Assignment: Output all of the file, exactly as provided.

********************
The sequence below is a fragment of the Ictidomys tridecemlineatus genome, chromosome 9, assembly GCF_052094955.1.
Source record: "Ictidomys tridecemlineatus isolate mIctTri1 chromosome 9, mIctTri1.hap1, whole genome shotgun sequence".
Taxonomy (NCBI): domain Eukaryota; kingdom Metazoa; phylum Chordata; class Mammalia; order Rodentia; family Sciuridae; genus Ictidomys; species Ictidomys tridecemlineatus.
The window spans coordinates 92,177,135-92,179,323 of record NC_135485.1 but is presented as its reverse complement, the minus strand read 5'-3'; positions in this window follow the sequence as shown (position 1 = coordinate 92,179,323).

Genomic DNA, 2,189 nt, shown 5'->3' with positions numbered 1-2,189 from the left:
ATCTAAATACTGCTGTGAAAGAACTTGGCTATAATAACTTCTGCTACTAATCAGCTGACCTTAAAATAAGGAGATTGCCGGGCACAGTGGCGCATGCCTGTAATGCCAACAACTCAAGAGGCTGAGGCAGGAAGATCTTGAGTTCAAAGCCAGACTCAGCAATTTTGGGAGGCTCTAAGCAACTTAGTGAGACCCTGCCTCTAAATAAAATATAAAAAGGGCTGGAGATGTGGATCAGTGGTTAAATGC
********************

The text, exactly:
The sequence below is a fragment of the Ictidomys tridecemlineatus genome, chromosome 9, assembly GCF_052094955.1.
Source record: "Ictidomys tridecemlineatus isolate mIctTri1 chromosome 9, mIctTri1.hap1, whole genome shotgun sequence".
Taxonomy (NCBI): domain Eukaryota; kingdom Metazoa; phylum Chordata; class Mammalia; order Rodentia; family Sciuridae; genus Ictidomys; species Ictidomys tridecemlineatus.
The window spans coordinates 92,177,135-92,179,323 of record NC_135485.1 but is presented as its reverse complement, the minus strand read 5'-3'; positions in this window follow the sequence as shown (position 1 = coordinate 92,179,323).

Genomic DNA, 2,189 nt, shown 5'->3' with positions numbered 1-2,189 from the left:
ATCTAAATACTGCTGTGAAAGAACTTGGCTATAATAACTTCTGCTACTAATCAGCTGACCTTAAAATAAGGAGATTGCCGGGCACAGTGGCGCATGCCTGTAATGCCAACAACTCAAGAGGCTGAGGCAGGAAGATCTTGAGTTCAAAGCCAGACTCAGCAATTTTGGGAGGCTCTAAGCAACTTAGTGAGACCCTGCCTCTAAATAAAATATAAAAAGGGCTGGAGATGTGGATCAGTGGTTAAATGC